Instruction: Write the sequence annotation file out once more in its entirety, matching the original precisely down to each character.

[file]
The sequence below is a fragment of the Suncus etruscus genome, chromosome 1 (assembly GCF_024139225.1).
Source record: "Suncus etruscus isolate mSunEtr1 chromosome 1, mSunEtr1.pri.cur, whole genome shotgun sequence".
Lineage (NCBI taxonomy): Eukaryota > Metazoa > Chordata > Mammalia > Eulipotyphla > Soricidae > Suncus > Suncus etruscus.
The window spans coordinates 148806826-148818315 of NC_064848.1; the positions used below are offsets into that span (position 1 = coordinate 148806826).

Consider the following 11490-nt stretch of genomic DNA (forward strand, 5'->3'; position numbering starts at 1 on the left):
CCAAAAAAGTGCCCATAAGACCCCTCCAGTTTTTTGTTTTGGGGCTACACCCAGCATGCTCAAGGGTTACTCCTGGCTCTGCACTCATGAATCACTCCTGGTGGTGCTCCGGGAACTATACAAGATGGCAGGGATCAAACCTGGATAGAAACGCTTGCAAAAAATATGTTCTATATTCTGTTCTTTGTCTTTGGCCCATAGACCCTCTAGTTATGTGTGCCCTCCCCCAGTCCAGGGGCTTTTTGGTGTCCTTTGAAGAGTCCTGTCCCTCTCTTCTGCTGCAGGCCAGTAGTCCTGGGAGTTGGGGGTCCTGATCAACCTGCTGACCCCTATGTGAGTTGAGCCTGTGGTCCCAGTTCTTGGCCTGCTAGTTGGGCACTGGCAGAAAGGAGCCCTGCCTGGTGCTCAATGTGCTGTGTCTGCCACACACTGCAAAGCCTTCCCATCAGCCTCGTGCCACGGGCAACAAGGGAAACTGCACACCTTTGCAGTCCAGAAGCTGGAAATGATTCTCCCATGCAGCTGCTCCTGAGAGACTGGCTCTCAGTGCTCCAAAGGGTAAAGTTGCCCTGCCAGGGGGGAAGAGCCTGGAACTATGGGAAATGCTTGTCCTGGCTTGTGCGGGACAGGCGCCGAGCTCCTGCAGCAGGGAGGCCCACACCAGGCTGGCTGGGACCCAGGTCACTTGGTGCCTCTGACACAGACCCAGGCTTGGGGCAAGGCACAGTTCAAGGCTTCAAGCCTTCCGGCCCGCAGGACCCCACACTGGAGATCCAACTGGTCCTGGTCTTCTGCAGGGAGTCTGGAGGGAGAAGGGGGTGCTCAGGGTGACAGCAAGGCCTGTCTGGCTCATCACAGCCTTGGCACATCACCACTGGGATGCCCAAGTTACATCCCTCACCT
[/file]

The sequence below is a fragment of the Suncus etruscus genome, chromosome 1 (assembly GCF_024139225.1).
Source record: "Suncus etruscus isolate mSunEtr1 chromosome 1, mSunEtr1.pri.cur, whole genome shotgun sequence".
Lineage (NCBI taxonomy): Eukaryota > Metazoa > Chordata > Mammalia > Eulipotyphla > Soricidae > Suncus > Suncus etruscus.
The window spans coordinates 148806826-148818315 of NC_064848.1; the positions used below are offsets into that span (position 1 = coordinate 148806826).

Consider the following 11490-nt stretch of genomic DNA (forward strand, 5'->3'; position numbering starts at 1 on the left):
CCAAAAAAGTGCCCATAAGACCCCTCCAGTTTTTTGTTTTGGGGCTACACCCAGCATGCTCAAGGGTTACTCCTGGCTCTGCACTCATGAATCACTCCTGGTGGTGCTCCGGGAACTATACAAGATGGCAGGGATCAAACCTGGATAGAAACGCTTGCAAAAAATATGTTCTATATTCTGTTCTTTGTCTTTGGCCCATAGACCCTCTAGTTATGTGTGCCCTCCCCCAGTCCAGGGGCTTTTTGGTGTCCTTTGAAGAGTCCTGTCCCTCTCTTCTGCTGCAGGCCAGTAGTCCTGGGAGTTGGGGGTCCTGATCAACCTGCTGACCCCTATGTGAGTTGAGCCTGTGGTCCCAGTTCTTGGCCTGCTAGTTGGGCACTGGCAGAAAGGAGCCCTGCCTGGTGCTCAATGTGCTGTGTCTGCCACACACTGCAAAGCCTTCCCATCAGCCTCGTGCCACGGGCAACAAGGGAAACTGCACACCTTTGCAGTCCAGAAGCTGGAAATGATTCTCCCATGCAGCTGCTCCTGAGAGACTGGCTCTCAGTGCTCCAAAGGGTAAAGTTGCCCTGCCAGGGGGGAAGAGCCTGGAACTATGGGAAATGCTTGTCCTGGCTTGTGCGGGACAGGCGCCGAGCTCCTGCAGCAGGGAGGCCCACACCAGGCTGGCTGGGACCCAGGTCACTTGGTGCCTCTGACACAGACCCAGGCTTGGGGCAAGGCACAGTTCAAGGCTTCAAGCCTTCCGGCCCGCAGGACCCCACACTGGAGATCCAACTGGTCCTGGTCTTCTGCAGGGAGTCTGGAGGGAGAAGGGGGTGCTCAGGGTGACAGCAAGGCCTGTCTGGCTCATCACAGCCTTGGCACATCACCACTGGGATGCCCAAGTTACATCCCTCACCT